Salem, Massachusetts Mother Pleads Not Guilty to Attempted Murder of Son

Kristen LaBrie, a 37-year-old Salem mother, has pleaded not guilty to the attempted murder of her son. LaBrie is accused of withholding her son’s cancer treatment before his death. Jeremy, 9, was autistic.

In October 2006, Jeremy was diagnosed with non-Hodgkins lymphoma. Doctors gave him an 85-90% chance of recovery. Following chemotherapy treatment, his cancer went into remission.

Prosecutors are accusing LaBrie of child endangerment, permitting substantial bodily injury to a child, and permitting serious bodily injury to a disabled person. They claim that LaBrie did not fill her son’s prescriptions for months, allowed him to miss doctors appointments, and never asked staffers at Massachusetts General Hospital for help.

After the boy’s cancer returned, Fraser, who was given custody of Jeremy, placed him in a hospice. The boy died last March.

LaBrie’s Massachusetts criminal defense lawyer says that the 37-year-old mother is a victim in this case because Jeremy’s father, Eric Fraser, abandoned the boy with his mother. From 2006 to 2008, LaBrie was the only one responsible for taking care of their son. Fraser was given custody of Jeremy in 2008.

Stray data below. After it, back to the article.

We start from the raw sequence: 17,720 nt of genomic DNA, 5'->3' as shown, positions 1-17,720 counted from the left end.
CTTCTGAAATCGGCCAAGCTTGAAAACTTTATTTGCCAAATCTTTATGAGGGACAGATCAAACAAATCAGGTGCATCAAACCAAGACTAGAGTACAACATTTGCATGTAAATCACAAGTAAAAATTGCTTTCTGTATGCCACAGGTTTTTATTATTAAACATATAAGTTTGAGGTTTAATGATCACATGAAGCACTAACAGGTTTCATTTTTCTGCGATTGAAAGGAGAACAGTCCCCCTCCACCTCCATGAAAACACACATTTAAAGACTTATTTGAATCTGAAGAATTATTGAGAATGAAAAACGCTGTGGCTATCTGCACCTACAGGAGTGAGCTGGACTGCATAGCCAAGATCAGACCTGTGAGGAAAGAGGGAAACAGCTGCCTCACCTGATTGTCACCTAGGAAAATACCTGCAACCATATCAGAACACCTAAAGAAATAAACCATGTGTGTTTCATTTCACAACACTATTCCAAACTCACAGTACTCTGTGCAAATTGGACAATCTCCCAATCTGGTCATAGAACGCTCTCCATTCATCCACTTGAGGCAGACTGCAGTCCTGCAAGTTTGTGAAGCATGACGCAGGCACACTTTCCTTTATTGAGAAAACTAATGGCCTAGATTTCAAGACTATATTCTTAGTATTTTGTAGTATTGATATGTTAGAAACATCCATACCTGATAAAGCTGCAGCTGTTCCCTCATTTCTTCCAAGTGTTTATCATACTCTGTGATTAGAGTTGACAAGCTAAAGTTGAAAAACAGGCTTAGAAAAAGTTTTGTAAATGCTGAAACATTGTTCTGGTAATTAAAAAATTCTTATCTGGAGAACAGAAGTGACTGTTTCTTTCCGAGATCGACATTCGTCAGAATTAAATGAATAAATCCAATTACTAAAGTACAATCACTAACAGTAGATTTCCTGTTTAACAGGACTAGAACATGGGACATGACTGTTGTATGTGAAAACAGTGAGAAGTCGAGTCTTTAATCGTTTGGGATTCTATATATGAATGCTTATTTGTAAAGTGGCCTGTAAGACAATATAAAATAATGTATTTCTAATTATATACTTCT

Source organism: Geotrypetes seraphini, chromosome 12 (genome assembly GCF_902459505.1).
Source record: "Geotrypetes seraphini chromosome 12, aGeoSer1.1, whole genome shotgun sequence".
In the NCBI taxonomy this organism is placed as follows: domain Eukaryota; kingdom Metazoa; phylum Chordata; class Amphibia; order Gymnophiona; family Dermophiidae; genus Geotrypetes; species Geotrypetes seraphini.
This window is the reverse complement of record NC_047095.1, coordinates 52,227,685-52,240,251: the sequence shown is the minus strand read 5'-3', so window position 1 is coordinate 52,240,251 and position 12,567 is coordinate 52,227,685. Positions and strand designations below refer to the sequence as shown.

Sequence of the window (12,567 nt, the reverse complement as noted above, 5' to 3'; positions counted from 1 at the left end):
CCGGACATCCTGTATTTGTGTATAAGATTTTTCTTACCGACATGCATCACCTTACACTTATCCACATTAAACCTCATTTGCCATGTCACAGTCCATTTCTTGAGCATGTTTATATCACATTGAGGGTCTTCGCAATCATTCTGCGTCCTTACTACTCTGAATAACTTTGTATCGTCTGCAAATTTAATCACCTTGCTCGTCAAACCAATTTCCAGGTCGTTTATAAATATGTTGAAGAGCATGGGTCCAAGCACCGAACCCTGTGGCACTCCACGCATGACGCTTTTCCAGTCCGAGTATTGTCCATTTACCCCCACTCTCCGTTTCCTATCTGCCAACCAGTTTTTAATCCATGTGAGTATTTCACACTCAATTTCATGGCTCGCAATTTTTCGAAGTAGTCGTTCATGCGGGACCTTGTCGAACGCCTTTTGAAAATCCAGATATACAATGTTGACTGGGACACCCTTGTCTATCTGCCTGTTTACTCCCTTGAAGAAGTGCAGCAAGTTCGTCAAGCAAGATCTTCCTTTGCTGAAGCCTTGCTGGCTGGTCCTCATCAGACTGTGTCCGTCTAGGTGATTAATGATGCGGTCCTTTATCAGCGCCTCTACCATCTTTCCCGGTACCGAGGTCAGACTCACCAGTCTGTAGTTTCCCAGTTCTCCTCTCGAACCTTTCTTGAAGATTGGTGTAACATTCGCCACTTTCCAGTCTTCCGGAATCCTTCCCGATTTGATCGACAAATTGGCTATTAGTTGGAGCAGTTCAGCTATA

LaBrie says that she and her son fought his illness together. She says the true story of what happened will emerge in court.

If convicted, LaBrie could face up to 40 years in prison.

Child Endangerment
Under Massachusetts law, the crime of child endangerment involves the reckless or wanton conduct that causes risk of serious injury to someone under age 18. Serious bodily injury may involve permanent disfigurement, impairment of a bodily function, organ, or limb, or substantial risk of death.

If you have been accused of endangering a child in Massachusetts, it is important that the criminal defense team that you hire knows how to defend you against this charge. This is a serious criminal offense.

Salem mother pleads not guilty to withholding son’s cancer treatment,, July 6, 2009
Mom denies withholding son’s medications, MSNBC, July 6, 2009

Related Web Resource:
The General Laws of Massachusetts

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